In Colorado, backers of a 2022 proposed ballot initiative are collecting signatures to stop “sexual acts on animals” and revamp animal cruelty statutes.

A “sexual act on an animal” grossly misrepresents farm and ranch practices that assist animal reproduction or check on animal’s reproductive organs. This is the direct work of animal rights activists who want to destroy animal agriculture and the production of food animals.

The proposed initiative also requires cows, hogs and other livestock to live at least 25% of their natural lives before slaughter. The ballot measures define lifespans as 20 years for a cow, 15 for a pig, 8 for a chicken and 6 for a rabbit.

The proposed initiative was given the go-ahead in March to collect 124,632 signatures of registered Colorado voters to be listed on the ballot.

To read more of Katie Pinke's The Pinke Post columns, click here.

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No matter where you live, agriculture drives jobs and economies. What happens to Colorado agriculture impacts all of us. In Colorado, agriculture contributes $40 billion in economic activity and 170,000 jobs. Beef, both fresh and frozen, is the No. 1 exported product from Colorado, contributing more than $1 billion in 2018, according to the Colorado Livestock Association.

The beef industry is more sustainable and technologically advanced than ever before, raising the same amount of beef compared to 1975 with 36% fewer cattle. According to the U.S. Environmental Protection Agency’s greenhouse gas emissions inventory, beef cattle account for 2% of U.S. greenhouse gas emissions versus 28% from transportation. For greater impact, Coloradoans should spend time and money on efforts and campaigns to encourage carpooling, riding bicycles and public transportation, rather than attack the ranchers who feed them.

Wherever you reside, agriculture most likely drives a portion of your economy. At the very least, agriculture feeds you and your family. American food animals also supply the growing demand for protein globally. As the global population rises and advances, demand for protein does as well. As a result, there’s a growing need for feedstuffs, such as alfalfa, corn and soybeans. Additionally, U.S. farmers grow human protein sources such as food-grade soybeans, dry beans and pulse crops, such as lentils and field peas.

I am pro-food choice. I am pro-farmer and rancher. Colorado’s proposed ballot initiative shook me back to reality after I naively expected people to have more respect for where their food originates after finding our way through COVID-19 and the changes in our food system.

Who really wants to eat a veggie burger over a beef patty for the rest of their life? Based on 24 polls in 2019, 1% to 2% of Americans identify as vegan and around 5% are vegetarian, a number that has remained the same since around 2012.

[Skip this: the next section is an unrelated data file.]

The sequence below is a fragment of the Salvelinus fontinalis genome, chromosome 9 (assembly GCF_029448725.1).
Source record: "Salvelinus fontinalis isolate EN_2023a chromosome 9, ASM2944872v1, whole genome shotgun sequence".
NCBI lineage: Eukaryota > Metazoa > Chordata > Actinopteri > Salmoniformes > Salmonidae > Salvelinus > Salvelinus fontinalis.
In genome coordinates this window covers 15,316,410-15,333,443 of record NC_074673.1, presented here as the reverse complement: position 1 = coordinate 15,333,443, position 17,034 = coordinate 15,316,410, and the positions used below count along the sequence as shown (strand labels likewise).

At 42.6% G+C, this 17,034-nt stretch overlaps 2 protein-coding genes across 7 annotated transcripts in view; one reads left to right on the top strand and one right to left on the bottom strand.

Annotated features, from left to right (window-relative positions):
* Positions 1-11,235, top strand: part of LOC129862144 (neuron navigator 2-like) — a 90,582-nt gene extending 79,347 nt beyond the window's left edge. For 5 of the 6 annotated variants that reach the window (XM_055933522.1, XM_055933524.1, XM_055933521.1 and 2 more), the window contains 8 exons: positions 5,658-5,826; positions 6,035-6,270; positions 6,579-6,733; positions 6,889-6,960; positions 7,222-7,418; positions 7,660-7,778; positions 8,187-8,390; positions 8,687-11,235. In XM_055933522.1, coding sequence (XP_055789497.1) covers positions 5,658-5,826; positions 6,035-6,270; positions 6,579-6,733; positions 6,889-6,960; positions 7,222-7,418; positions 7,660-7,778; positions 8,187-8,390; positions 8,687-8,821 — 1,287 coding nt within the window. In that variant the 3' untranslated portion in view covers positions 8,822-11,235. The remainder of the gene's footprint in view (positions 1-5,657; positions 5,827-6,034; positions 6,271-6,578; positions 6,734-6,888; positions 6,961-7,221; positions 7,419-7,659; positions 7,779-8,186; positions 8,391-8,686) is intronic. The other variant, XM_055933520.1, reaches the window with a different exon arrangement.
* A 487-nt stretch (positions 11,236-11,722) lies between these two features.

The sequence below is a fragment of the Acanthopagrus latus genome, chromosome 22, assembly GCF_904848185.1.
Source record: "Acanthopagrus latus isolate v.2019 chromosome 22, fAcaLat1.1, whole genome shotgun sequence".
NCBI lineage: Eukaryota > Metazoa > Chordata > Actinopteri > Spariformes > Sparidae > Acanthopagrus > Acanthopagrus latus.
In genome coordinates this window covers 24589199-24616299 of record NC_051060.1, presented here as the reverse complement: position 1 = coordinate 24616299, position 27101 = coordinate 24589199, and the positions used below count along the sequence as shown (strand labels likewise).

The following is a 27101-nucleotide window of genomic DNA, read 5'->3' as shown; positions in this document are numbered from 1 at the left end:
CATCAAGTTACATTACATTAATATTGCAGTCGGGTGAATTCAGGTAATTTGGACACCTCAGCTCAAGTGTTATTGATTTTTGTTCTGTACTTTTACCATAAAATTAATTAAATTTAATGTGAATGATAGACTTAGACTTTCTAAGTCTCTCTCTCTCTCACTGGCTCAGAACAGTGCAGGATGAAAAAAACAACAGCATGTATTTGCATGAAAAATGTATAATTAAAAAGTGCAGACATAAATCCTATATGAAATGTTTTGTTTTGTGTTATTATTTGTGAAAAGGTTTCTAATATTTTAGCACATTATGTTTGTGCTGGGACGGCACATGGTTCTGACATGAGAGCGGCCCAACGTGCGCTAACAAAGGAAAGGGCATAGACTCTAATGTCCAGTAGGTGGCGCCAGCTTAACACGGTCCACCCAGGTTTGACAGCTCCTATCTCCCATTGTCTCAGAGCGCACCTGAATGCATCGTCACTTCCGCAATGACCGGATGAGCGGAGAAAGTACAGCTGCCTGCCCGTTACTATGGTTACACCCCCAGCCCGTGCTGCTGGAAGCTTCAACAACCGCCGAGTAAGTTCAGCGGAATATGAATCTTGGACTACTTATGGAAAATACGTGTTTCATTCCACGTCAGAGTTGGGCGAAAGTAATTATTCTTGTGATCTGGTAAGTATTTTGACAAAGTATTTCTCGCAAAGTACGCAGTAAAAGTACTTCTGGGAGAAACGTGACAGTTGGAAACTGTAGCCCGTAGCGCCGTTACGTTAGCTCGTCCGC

That means 93% of us desire a variety of meat choices.

Have you ever heard the popular saying in politics, “As goes California, so goes the nation,” or “As goes Maine, so goes the nation,” referring to the bellwether states of presidential elections? “As goes Colorado agriculture, so goes American agriculture” hits close to home. Watch. Listen. Learn. We’ve been discussing and preparing for decades to bridge the disconnect between production agriculture — less than 2% of the U.S. population — and non-ag consumers. Frankly, I thought we’d be farther along than we are. This Colorado ballot initiative is a more significant threat than past ballot initiatives pushed by The Humane Society of the United States.

An agriculture-rich state, Colorado elected a tech millionaire, Jared Polis, in 2018 as its governor. While Polis is a meat-eater, his partner, first gentlemen Marlon Reis, is an animal rights activist and advocates veganism. In 2019, Polis sent Burger King Impossible burgers to the Colorado Department of Agriculture staff to encourage more research into plant proteins. He didn't send a variety of Burger King sandwiches to promote food choices. The anti-meat agenda was set.

Polis deemed March 20, 2021, as “Meat Out Day” in Colorado. The livestock industry responded by celebrating Meat In Day. While I saw many people change their social media profile pictures or post pictures of eating meat in support of Meat In Day, this is not enough to change the dynamics.

Who you vote for matters in every single election. Who you slate as candidates matter. Get involved in your political party of choice at the district level. Agriculture needs representation, not only from farmers and ranchers but from those willing to fight for and defend food choices in America and beyond our borders.

Regardless of your zip code, anyone who likes to grill quality meat and eat a great steak should watch what’s unfolding in Colorado. Don’t be naïve enough to sit back and think this sort of attack on agriculture can’t happen in your county or state. Get your agriculture counterparts and a team ready. Stand up, advocate and vote for food choices. Whatever you do, don’t allow an animal rights activist to mislead you and talk you into signing your name in support of an anti-agriculture cause.

This column does not necessarily reflect the opinion of this publication nor Forum Communications ownership. Pinke is the publisher and general manager of Agweek. She can be reached at kpinke@agweek.com, or connect with her on Twitter @katpinke.